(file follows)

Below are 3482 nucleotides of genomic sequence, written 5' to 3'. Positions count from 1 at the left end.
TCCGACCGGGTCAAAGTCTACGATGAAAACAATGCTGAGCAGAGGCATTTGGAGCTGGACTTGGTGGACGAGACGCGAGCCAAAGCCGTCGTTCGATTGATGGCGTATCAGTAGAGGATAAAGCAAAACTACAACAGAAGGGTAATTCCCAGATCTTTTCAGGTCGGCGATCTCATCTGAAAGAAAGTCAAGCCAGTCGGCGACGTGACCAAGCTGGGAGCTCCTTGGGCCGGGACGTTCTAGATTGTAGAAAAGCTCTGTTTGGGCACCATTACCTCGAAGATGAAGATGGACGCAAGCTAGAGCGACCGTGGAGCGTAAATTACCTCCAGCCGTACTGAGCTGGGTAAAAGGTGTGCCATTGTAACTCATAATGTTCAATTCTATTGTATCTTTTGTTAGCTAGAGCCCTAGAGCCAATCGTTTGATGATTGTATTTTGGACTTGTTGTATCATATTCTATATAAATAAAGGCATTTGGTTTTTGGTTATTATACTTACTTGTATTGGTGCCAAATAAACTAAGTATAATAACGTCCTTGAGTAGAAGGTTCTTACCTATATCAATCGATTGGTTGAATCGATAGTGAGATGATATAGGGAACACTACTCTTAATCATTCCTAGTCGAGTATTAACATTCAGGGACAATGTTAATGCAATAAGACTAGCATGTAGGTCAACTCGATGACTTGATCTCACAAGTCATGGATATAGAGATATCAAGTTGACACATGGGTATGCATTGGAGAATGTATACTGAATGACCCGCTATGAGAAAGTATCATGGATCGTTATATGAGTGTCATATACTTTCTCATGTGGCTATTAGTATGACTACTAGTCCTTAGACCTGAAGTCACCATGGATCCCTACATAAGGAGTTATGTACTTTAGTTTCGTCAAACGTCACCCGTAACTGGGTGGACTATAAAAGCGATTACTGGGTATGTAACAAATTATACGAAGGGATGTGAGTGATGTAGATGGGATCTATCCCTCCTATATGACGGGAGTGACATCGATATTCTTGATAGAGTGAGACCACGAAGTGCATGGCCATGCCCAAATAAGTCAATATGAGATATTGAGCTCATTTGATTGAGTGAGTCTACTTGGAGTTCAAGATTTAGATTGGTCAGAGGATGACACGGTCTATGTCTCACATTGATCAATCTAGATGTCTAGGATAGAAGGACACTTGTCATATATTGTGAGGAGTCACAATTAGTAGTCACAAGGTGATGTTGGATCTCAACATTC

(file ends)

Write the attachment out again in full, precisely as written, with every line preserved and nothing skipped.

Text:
Below are 3482 nucleotides of genomic sequence, written 5' to 3'. Positions count from 1 at the left end.
TCCGACCGGGTCAAAGTCTACGATGAAAACAATGCTGAGCAGAGGCATTTGGAGCTGGACTTGGTGGACGAGACGCGAGCCAAAGCCGTCGTTCGATTGATGGCGTATCAGTAGAGGATAAAGCAAAACTACAACAGAAGGGTAATTCCCAGATCTTTTCAGGTCGGCGATCTCATCTGAAAGAAAGTCAAGCCAGTCGGCGACGTGACCAAGCTGGGAGCTCCTTGGGCCGGGACGTTCTAGATTGTAGAAAAGCTCTGTTTGGGCACCATTACCTCGAAGATGAAGATGGACGCAAGCTAGAGCGACCGTGGAGCGTAAATTACCTCCAGCCGTACTGAGCTGGGTAAAAGGTGTGCCATTGTAACTCATAATGTTCAATTCTATTGTATCTTTTGTTAGCTAGAGCCCTAGAGCCAATCGTTTGATGATTGTATTTTGGACTTGTTGTATCATATTCTATATAAATAAAGGCATTTGGTTTTTGGTTATTATACTTACTTGTATTGGTGCCAAATAAACTAAGTATAATAACGTCCTTGAGTAGAAGGTTCTTACCTATATCAATCGATTGGTTGAATCGATAGTGAGATGATATAGGGAACACTACTCTTAATCATTCCTAGTCGAGTATTAACATTCAGGGACAATGTTAATGCAATAAGACTAGCATGTAGGTCAACTCGATGACTTGATCTCACAAGTCATGGATATAGAGATATCAAGTTGACACATGGGTATGCATTGGAGAATGTATACTGAATGACCCGCTATGAGAAAGTATCATGGATCGTTATATGAGTGTCATATACTTTCTCATGTGGCTATTAGTATGACTACTAGTCCTTAGACCTGAAGTCACCATGGATCCCTACATAAGGAGTTATGTACTTTAGTTTCGTCAAACGTCACCCGTAACTGGGTGGACTATAAAAGCGATTACTGGGTATGTAACAAATTATACGAAGGGATGTGAGTGATGTAGATGGGATCTATCCCTCCTATATGACGGGAGTGACATCGATATTCTTGATAGAGTGAGACCACGAAGTGCATGGCCATGCCCAAATAAGTCAATATGAGATATTGAGCTCATTTGATTGAGTGAGTCTACTTGGAGTTCAAGATTTAGATTGGTCAGAGGATGACACGGTCTATGTCTCACATTGATCAATCTAGATGTCTAGGATAGAAGGACACTTGTCATATATTGTGAGGAGTCACAATTAGTAGTCACAAGGTGATGTTGGATCTCAACATTC